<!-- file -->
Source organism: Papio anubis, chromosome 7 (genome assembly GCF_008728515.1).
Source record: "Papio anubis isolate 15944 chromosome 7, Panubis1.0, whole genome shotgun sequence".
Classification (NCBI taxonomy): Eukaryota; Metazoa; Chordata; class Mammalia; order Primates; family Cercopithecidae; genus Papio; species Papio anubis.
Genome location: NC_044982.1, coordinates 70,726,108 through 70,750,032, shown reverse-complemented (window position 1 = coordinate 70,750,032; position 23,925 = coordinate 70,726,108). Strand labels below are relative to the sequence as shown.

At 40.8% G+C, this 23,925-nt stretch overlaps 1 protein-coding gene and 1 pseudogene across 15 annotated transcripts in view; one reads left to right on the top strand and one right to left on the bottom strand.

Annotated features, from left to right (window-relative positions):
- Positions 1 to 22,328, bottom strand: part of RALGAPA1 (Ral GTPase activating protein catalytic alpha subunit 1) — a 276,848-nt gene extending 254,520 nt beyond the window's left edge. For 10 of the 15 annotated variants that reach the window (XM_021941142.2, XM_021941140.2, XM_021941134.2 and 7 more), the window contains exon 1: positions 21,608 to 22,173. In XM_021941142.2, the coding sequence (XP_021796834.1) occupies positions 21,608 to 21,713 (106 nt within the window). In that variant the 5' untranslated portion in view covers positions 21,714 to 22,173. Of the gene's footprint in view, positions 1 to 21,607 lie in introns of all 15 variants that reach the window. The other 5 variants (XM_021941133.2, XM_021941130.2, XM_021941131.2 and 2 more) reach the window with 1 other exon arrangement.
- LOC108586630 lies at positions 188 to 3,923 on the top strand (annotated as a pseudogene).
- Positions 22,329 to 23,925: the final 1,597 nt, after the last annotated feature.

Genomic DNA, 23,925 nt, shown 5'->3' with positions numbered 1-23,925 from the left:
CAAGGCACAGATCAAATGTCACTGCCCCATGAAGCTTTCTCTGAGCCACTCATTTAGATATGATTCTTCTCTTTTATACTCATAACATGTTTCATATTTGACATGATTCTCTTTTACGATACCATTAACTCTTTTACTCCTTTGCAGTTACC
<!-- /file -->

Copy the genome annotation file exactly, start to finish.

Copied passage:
Source organism: Papio anubis, chromosome 7 (genome assembly GCF_008728515.1).
Source record: "Papio anubis isolate 15944 chromosome 7, Panubis1.0, whole genome shotgun sequence".
Classification (NCBI taxonomy): Eukaryota; Metazoa; Chordata; class Mammalia; order Primates; family Cercopithecidae; genus Papio; species Papio anubis.
Genome location: NC_044982.1, coordinates 70,726,108 through 70,750,032, shown reverse-complemented (window position 1 = coordinate 70,750,032; position 23,925 = coordinate 70,726,108). Strand labels below are relative to the sequence as shown.

At 40.8% G+C, this 23,925-nt stretch overlaps 1 protein-coding gene and 1 pseudogene across 15 annotated transcripts in view; one reads left to right on the top strand and one right to left on the bottom strand.

Annotated features, from left to right (window-relative positions):
- Positions 1 to 22,328, bottom strand: part of RALGAPA1 (Ral GTPase activating protein catalytic alpha subunit 1) — a 276,848-nt gene extending 254,520 nt beyond the window's left edge. For 10 of the 15 annotated variants that reach the window (XM_021941142.2, XM_021941140.2, XM_021941134.2 and 7 more), the window contains exon 1: positions 21,608 to 22,173. In XM_021941142.2, the coding sequence (XP_021796834.1) occupies positions 21,608 to 21,713 (106 nt within the window). In that variant the 5' untranslated portion in view covers positions 21,714 to 22,173. Of the gene's footprint in view, positions 1 to 21,607 lie in introns of all 15 variants that reach the window. The other 5 variants (XM_021941133.2, XM_021941130.2, XM_021941131.2 and 2 more) reach the window with 1 other exon arrangement.
- LOC108586630 lies at positions 188 to 3,923 on the top strand (annotated as a pseudogene).
- Positions 22,329 to 23,925: the final 1,597 nt, after the last annotated feature.

Genomic DNA, 23,925 nt, shown 5'->3' with positions numbered 1-23,925 from the left:
CAAGGCACAGATCAAATGTCACTGCCCCATGAAGCTTTCTCTGAGCCACTCATTTAGATATGATTCTTCTCTTTTATACTCATAACATGTTTCATATTTGACATGATTCTCTTTTACGATACCATTAACTCTTTTACTCCTTTGCAGTTACC